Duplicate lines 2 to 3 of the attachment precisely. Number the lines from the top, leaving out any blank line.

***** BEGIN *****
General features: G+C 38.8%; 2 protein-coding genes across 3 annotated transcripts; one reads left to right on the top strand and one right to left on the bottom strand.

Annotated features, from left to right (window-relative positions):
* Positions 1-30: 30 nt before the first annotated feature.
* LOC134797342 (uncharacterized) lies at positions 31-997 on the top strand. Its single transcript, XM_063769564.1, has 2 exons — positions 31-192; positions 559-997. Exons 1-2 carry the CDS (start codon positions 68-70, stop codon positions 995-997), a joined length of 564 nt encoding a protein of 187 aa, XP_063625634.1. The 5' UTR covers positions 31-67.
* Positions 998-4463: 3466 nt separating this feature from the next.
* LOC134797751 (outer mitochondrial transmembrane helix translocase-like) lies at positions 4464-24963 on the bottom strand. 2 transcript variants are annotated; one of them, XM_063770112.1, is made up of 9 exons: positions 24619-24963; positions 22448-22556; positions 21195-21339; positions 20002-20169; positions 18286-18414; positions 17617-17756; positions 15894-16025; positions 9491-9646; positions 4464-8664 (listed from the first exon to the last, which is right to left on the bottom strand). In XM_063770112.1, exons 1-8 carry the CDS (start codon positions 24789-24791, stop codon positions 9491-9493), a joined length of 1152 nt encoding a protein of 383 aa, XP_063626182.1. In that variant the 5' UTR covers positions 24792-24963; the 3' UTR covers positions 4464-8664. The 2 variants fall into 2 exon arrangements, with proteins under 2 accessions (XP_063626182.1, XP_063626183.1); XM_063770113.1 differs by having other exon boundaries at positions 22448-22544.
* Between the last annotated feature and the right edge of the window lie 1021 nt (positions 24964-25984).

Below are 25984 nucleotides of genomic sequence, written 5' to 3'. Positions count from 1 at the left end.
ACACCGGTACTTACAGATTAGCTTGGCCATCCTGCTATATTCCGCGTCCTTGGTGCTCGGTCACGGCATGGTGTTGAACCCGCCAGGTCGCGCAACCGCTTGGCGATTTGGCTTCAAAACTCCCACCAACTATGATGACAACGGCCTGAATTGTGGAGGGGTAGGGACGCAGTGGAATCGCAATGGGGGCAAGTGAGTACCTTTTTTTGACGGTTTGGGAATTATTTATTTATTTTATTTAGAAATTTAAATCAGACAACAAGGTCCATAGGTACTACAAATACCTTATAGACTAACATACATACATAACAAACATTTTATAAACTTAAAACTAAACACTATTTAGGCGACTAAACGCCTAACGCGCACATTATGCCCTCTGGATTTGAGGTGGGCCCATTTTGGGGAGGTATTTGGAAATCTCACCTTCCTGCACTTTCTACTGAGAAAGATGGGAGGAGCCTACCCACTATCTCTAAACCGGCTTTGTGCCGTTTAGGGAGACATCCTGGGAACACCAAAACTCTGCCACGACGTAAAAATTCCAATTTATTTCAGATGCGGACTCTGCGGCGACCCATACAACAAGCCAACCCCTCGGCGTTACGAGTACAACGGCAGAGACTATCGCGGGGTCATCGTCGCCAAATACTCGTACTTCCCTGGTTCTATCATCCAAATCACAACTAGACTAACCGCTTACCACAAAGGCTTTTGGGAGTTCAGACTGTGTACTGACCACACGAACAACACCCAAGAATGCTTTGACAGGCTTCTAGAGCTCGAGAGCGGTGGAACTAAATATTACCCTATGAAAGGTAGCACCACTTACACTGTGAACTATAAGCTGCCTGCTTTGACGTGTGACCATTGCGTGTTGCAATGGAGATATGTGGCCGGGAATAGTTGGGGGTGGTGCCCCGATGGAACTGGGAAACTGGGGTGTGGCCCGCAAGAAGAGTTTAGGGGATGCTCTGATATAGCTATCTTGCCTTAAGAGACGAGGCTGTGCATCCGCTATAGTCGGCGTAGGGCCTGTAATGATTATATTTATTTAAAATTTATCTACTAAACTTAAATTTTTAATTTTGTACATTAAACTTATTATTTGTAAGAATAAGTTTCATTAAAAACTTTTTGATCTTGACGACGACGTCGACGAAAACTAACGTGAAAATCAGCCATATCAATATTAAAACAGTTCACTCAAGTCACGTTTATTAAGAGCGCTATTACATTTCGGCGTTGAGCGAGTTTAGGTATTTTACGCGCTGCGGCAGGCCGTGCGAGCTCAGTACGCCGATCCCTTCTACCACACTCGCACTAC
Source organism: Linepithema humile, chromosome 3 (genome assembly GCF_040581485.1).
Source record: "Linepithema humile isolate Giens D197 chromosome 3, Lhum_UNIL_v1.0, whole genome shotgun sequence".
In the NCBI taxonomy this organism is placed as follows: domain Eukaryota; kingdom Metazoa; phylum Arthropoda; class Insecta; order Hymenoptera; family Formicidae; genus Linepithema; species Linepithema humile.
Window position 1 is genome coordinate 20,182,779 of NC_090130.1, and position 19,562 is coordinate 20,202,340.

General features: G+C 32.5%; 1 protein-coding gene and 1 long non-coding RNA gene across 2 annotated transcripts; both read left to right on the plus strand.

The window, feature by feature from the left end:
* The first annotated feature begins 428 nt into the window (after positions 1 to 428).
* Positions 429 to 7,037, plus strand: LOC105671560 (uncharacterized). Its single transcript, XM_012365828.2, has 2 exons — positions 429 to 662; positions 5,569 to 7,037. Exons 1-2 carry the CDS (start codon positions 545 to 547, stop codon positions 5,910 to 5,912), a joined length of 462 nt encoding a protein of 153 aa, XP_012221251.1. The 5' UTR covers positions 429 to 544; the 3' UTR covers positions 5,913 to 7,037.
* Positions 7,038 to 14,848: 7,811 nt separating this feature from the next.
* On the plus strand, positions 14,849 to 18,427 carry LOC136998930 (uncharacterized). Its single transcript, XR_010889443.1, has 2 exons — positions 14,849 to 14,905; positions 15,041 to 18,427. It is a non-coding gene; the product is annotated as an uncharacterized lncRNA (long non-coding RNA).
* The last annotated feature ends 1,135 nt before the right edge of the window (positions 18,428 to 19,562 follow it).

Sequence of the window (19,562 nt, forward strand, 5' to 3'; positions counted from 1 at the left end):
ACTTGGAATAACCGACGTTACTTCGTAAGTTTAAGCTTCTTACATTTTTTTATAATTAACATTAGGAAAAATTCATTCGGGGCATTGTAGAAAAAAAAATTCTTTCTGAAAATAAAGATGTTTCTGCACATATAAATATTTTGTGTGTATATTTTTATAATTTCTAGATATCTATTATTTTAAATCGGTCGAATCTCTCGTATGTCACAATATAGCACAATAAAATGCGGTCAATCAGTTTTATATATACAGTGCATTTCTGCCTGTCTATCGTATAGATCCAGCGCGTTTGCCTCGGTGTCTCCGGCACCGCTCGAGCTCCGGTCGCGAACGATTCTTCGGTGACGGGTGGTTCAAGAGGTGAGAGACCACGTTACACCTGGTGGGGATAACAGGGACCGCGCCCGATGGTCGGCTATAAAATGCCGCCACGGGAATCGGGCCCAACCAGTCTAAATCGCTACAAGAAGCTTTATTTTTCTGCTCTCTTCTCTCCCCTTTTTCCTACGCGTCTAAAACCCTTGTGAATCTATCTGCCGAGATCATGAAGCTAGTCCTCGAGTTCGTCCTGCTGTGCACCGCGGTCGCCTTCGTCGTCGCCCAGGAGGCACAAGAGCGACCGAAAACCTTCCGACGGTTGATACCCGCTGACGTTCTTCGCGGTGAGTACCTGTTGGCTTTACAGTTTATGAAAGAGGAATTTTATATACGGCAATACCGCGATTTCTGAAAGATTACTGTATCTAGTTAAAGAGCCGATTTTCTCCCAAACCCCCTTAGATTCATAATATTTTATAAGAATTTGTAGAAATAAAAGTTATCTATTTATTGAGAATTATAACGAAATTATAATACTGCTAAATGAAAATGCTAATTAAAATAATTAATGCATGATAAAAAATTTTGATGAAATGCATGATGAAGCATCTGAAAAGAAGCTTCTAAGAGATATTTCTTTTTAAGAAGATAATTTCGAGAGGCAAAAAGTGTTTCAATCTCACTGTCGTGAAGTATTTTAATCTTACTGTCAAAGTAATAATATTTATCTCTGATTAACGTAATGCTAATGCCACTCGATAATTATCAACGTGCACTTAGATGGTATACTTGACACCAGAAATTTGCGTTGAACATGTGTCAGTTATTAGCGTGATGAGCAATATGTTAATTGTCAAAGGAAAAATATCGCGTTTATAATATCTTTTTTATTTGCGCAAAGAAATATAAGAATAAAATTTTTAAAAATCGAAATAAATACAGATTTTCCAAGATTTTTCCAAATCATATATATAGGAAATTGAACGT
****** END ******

Annotated features, from left to right (window-relative positions):
* Positions 1-30: 30 nt before the first annotated feature.